This summer represents new territory for the Premier League.
Practically every predecessor has involved an unprecedented level of spending, such has been the continual inflation of available funds through enhanced television deals and subsequently transfer fees. But the current one could actually buck that trend, because of two key factors.
First and foremost, it’s a World Cup year, which appears to have diminished or at the very least delayed the Premier League’s capacity to make new signings – probably because much of the calibre of players required are either still at the tournament or recuperating from it. As of July 5th, the Premier League had made seven less signings than it managed at the same point last year.
But stemming back to the last World Cup summer in 2014, that’s not exactly unusual. In fact, four years ago amid the height of Brazil 2014, the Premier League made one signing less by July 5th than they’ve done collectively this time around, while the cost of the most expensive signing has predictably risen by £20million.
This summer though, is different. Last time, the end of the World Cup left Premier League clubs with 51 days, more than seven weeks, to make new signings – some inspired by performances at the tournament itself, others already in the pipeline prior. But because the Premier League elected during the opening weeks of last season to end this transfer window by the Thursday before the first game, August 9th, they will now have just 36 days – more than a fortnight less – to make signings from the day of the World Cup final to the official close of business in English football.
And some number crunching shows how significant that could prove to be in the coming weeks. Between the last five summers, Premier League spending has increased by an average of £192million, while the jump between 2016 and 2017 was even higher than that at £210million. But for the Premier League to even match the same total as last year this summer, they’d need to spend just shy of £1billion more in the space of 36 days. That’s roughly £200million per week, £28million per day and £50million per club.
Financially, those targets are by no means beyond the Premier League’s reach. One deal eclipsing Paul Pogba’s Premier League-record transfer fee would cancel out around 10% of the deficit instantly. But only eight out of 20 clubs actually spent more than £50million throughout the whole of the last summer transfer window, so expecting them to outlay that sum in the space of just five weeks is certainly a big ask. Perhaps the bigger problem though is quite simply logistics; Premier League clubs don’t have much time left to agree terms with buyers, players, agents and any other auxiliary parties.
And it’s those at the top of the Premier League who should be most concerned. Manchester City were unprecedented in their dominance of the rest of the division last season, their 19 points representing the biggest winning margin in Premier League history, so every member of the Big Six needs to strengthen this summer if they’re to be more competitive in the coming season – even more so considering City are on the verge of improving their own squad with swoops for Leicester City’s Riyad Mahrez and Napoli’s Jorginho.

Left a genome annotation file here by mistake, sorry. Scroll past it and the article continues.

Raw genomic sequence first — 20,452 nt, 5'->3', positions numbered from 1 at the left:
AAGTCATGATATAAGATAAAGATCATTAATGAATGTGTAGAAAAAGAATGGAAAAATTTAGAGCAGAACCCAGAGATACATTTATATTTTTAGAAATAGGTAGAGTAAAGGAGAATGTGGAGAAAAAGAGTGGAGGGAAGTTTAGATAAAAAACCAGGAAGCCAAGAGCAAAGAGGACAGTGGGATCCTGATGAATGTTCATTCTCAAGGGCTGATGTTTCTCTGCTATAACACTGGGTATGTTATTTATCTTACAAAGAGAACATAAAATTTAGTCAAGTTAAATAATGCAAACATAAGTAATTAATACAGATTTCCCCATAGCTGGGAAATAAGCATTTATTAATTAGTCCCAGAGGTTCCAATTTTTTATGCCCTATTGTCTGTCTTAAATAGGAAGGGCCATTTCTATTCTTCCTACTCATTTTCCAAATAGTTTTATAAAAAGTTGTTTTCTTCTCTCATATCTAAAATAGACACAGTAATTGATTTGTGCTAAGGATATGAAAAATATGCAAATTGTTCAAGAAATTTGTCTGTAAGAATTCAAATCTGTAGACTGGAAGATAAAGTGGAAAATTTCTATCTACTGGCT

Currently, however, the big six collectively have made 25% less signings – nine compared to 12 – than they managed by July 5th during the last World Cup, despite the transfer window ending three weeks earlier. Liverpool, in fairness, have already got some key deals done, but Tottenham and Chelsea are yet to sign anybody and Manchester United have only made one addition to their starting XI – albeit potentially a very significant one – in Brazil midfielder Fred.
There simply isn’t much time left to catch up with the Citizens, or for that matter set a new Premier League spending record, and there isn’t much to suggest the situation will drastically change either. World Cup years usually provide the platform for Hollywood arrivals in the Premier League, yet there hasn’t been much talk of genuine superstars joining the English top flight this time around.
In terms of signings who could potentially break the Premier Leagues’ record transfer fee, Sergej Milinkovic-Savic is probably the only recurring name associated with that kind of money, while talk of Gareth Bale’s much-awaited return to England has gone cold.
Perhaps we will see the transfer window explode into life once the World Cup comes to an end – it’s more than likely a number of deals have been agreed already, it’s just a matter of signings returning from the tournament and their subsequent holidays before they can be made official.
But for £1billion to be spent between now and August 9th, the degree of change needs to be sudden and drastic – especially amongst those clubs who hope to push City in the title race next season.